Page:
- Preparing for graduate studies
- Drop-in workshops
- Mini course
Awards & funding
- Herbert G. Grubel Award
- James Dean Award
- Lang Wong Memorial Endowment Scholarship
- Meiyu Li Memorial Scholarship in Economics
- Peter Kennedy Memorial Graduate Entrance Scholarship in Economics
- Peter Kennedy Memorial Graduate Fellowship
- Richard G. Lipsey Award
- Terry Heaps Outstanding Teaching Assistant Award
- Shiva and Elizabeth Nanda Graduate Fellowship in Economics
- Shiva and Elizabeth Nanda Graduate Scholarship in Economics
- Job market candidates
- Graduate student profiles
- Student publications
- Department Login
Economics Alumni Feature: Sulaiman Tabesh (BA Hon., 2008)
Sulaiman Tabesh graduated from SFU in 2008 with an undergraduate degree majoring in economics with honours. He then went to complete his master's degree in economics at York University in Toronto. Since then, Sulaiman has worked in health care, commercial real estate, and finance where all of his roles have a special focus on data analysis and telling stories using data. He currently works as a Business Intelligence Developer at Providence Healthcare.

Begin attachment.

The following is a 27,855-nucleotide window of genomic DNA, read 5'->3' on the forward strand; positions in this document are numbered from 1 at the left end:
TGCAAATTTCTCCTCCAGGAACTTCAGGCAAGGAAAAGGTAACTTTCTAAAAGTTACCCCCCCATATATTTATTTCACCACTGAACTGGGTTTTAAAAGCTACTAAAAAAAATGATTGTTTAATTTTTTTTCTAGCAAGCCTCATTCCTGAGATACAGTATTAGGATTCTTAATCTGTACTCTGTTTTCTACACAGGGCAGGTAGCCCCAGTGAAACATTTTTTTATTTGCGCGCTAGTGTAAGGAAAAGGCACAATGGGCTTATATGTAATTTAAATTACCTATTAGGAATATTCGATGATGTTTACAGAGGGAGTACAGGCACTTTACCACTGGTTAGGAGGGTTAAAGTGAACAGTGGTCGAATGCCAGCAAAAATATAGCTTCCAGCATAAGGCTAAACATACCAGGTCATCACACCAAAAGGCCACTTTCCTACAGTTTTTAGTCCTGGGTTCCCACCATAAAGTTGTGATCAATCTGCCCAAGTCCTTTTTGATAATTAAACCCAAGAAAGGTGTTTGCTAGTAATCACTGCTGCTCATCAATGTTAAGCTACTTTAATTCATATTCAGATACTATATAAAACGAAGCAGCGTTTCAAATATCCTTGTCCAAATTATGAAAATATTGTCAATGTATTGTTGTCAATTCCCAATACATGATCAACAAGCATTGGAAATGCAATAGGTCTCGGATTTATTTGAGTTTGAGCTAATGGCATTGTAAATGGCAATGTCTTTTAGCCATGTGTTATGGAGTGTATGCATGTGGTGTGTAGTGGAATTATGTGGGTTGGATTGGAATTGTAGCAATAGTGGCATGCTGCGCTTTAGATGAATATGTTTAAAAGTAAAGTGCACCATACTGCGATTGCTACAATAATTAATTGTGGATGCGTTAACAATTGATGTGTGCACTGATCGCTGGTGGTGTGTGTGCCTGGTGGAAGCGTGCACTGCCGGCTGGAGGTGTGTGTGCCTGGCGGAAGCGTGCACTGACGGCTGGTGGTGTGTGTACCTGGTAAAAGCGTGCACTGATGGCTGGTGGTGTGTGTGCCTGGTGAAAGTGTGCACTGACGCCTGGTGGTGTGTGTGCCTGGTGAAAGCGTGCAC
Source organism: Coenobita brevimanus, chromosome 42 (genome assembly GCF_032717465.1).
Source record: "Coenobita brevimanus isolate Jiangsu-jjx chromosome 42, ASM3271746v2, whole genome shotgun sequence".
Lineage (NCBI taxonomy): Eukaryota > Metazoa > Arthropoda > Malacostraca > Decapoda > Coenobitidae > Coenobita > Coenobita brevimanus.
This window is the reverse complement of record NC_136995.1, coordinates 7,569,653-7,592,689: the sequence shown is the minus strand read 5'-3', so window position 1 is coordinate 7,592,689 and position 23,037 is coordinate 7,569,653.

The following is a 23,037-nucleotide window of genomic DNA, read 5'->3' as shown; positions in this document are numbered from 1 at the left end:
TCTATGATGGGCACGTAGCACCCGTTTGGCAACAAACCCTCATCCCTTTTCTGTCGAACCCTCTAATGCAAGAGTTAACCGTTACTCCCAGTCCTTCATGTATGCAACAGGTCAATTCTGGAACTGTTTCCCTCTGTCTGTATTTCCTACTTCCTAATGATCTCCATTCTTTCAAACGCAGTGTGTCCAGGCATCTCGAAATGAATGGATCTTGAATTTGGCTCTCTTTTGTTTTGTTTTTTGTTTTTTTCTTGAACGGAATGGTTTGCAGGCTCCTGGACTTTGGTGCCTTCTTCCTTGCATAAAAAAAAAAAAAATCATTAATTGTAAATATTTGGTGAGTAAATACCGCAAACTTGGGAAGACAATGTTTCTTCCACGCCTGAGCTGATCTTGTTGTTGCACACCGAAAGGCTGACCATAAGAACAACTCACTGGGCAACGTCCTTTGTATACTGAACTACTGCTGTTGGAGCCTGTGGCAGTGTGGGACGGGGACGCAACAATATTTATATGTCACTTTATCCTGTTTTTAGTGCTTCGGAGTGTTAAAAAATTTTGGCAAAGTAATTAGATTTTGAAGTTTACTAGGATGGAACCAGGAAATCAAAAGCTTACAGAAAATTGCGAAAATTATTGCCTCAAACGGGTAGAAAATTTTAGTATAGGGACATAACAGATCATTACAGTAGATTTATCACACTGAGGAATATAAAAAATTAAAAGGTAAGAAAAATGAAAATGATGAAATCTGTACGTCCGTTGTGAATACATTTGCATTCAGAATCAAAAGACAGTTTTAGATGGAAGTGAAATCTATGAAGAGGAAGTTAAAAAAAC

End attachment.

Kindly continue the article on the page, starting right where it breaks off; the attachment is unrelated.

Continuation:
What does a typical work day look like for you?
I usually start my day around 8:00am by reviewing my to-do list for the day and make any modifications. After that, I review e-mails and triage the response rate. I then work on projects that I have been assigned. This includes setting up meetings, working on SQL codes, and building dashboards.
How did SFU Economics influence your career?
SFU Economics helped me become a good analytical thought leader, especially when it comes to communicating complex and technical topics to non-technical stakeholders. Larry Boland's class on research methodologies helped me question the methods used in collecting data and presenting research findings. Clyde Reed's honour's seminar class helped me communicate my independent research findings.
What were your favourite courses? Any professors that made a big impact on you?
Advanced Microeconomics (ECON 402) with Anke Kessler. Clyde Reed and Larry Boland also made a big impact on me when it comes to explaining complex topics.
What hard/soft skills or credentials does one need to succeed in your industry/profession?
It is important to focus just as much on soft skills (i.e. communication, time management, etc.) if not more. Learning about complex economic topics is good but it will not be useful if one cannot help clients or businesses solve their problems.
- Soft skills: Communication (written and verbal), time management, anticipating asks from the business or client.
- Hard skills: SQL, Python, Tableau